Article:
Before buying a new cooker hob, you can think about the following points:
• Choose a hob that has features that are beneficial for you e.g. child lock, timers. Look at the position of the burners or cooking zones, and the cookware you use frequently.
• It is important to consider energy efficiency and power consumption. Some hobs will require a larger initial outlay but it could save you money over the hobs’ lifespan.
• Do check the power ratings and set-up requirements before you purchase your hob to ensure that it is suitable with your home.
• You should also consider your lifestyle e.g. frequency of cooking and cooking styles. Choose a hob that fits your lifestyle and personal preference.
i. Cooking Style
Due to its compatibility with various cookware and direct heating, a gas hob provides the most flexibility in cooking style – charring and wok-hei (Smokiness).
On the other hand, an induction hob is suitable if you frequently prepare stews or cook meals that don’t involve wok frying.
Gas hobs with its open flames are riskier. However, all new gas hobs are now equipped with a flame failure safety device that will cut off the gas supply in the event that the flame is extinguished by wind.
Alternatively, induction hobs are safer for families with young children as the hob surface is safe to touch as long as there is no interactions with any ferromagnetic materials and it can be cooled easily. Most models also come with an auto child-lock function as well as a residual heat indicator which will alert users that the cooking zone is still hot and not to touch it.
iii. Energy Efficiency and Power Consumption
Gas hobs typically only convert 30-40% of the energy to heating up. Induction hobs, with its induction technology, directly transfers heat onto the base of the cooking pan hence resulting in extremely low energy loss.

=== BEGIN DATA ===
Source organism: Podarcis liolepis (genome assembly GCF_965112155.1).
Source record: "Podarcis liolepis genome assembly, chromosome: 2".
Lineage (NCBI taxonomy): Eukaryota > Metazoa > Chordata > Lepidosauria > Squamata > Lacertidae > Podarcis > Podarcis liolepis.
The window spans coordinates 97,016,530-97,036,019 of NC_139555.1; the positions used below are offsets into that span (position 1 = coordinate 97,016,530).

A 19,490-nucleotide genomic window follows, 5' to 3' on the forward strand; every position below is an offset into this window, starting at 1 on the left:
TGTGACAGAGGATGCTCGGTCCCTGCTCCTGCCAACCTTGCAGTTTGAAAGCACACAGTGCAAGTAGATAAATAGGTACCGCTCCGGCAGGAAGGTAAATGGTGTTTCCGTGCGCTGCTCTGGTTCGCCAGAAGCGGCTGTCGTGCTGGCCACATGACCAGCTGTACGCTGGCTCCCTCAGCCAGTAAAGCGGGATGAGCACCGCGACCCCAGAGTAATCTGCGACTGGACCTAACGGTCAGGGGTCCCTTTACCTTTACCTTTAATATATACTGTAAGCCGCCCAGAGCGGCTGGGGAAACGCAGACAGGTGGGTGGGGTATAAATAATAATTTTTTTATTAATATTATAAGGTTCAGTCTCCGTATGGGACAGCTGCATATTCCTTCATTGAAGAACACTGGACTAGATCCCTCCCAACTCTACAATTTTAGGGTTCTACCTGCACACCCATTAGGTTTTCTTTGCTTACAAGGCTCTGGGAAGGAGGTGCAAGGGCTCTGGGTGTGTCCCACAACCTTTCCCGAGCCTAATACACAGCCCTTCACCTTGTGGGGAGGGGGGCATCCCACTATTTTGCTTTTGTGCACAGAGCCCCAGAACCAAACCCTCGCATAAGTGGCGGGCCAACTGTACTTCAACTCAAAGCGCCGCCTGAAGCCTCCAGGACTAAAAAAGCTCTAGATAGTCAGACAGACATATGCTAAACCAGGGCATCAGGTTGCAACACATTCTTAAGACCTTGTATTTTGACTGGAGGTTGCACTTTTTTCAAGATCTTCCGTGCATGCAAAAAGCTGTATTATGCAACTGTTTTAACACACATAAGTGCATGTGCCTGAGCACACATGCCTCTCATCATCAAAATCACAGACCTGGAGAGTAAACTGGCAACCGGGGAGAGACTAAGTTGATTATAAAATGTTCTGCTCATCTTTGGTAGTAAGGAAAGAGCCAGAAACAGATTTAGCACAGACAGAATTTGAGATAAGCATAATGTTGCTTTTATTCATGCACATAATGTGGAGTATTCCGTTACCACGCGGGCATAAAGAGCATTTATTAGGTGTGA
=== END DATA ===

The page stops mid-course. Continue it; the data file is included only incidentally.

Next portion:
However, the running cost of a gas hob is cheaper and consumes less power. A gas hob is also more environmentally friendly as it gives off lesser carbon emissions.
While an induction hob is more energy-efficient, it is less budget friendly compared to gas hobs. An induction hob generally cost more that a gas hob and the per unit cost of electricity is also higher than gas.
v. Placement and Design
If the hob is to be placed on a kitchen island, an induction hob will be more suitable as concealing gas pipes may be a challenge. LPG gas tanks can be considered if the preference is to use a gas hob.
For a more sophisticated and minimalistic look, go for the induction hob, which has a smooth and glossy surface.
vi. Cookware Compatibility
A gas hob is compatible with most cookware types. An induction hob on the other hand, is only compatible with cookware made of ferromagnetic materials (e.g. ferritic stainless steel and iron).
As the induction hob is a flat surface, your cookware will also need to have a flat base and its size should fit within the cooking zone. This is to ensure that things are balanced and there is even heat distribution to cook your food thoroughly.
This will mean added investment cost for induction-compatible cookware in addition to cost of the hob.
vii. Cleaning and Maintenance
An induction hob is convenient and easy to clean which makes it suitable for busy homeowners who are looking for a fuss-free option.
Gas hobs are harder to clean due to the grids and protruding rings around the burners. You may have to grapple with cleaning liquid spills and food scraps that are trapped around the crevices.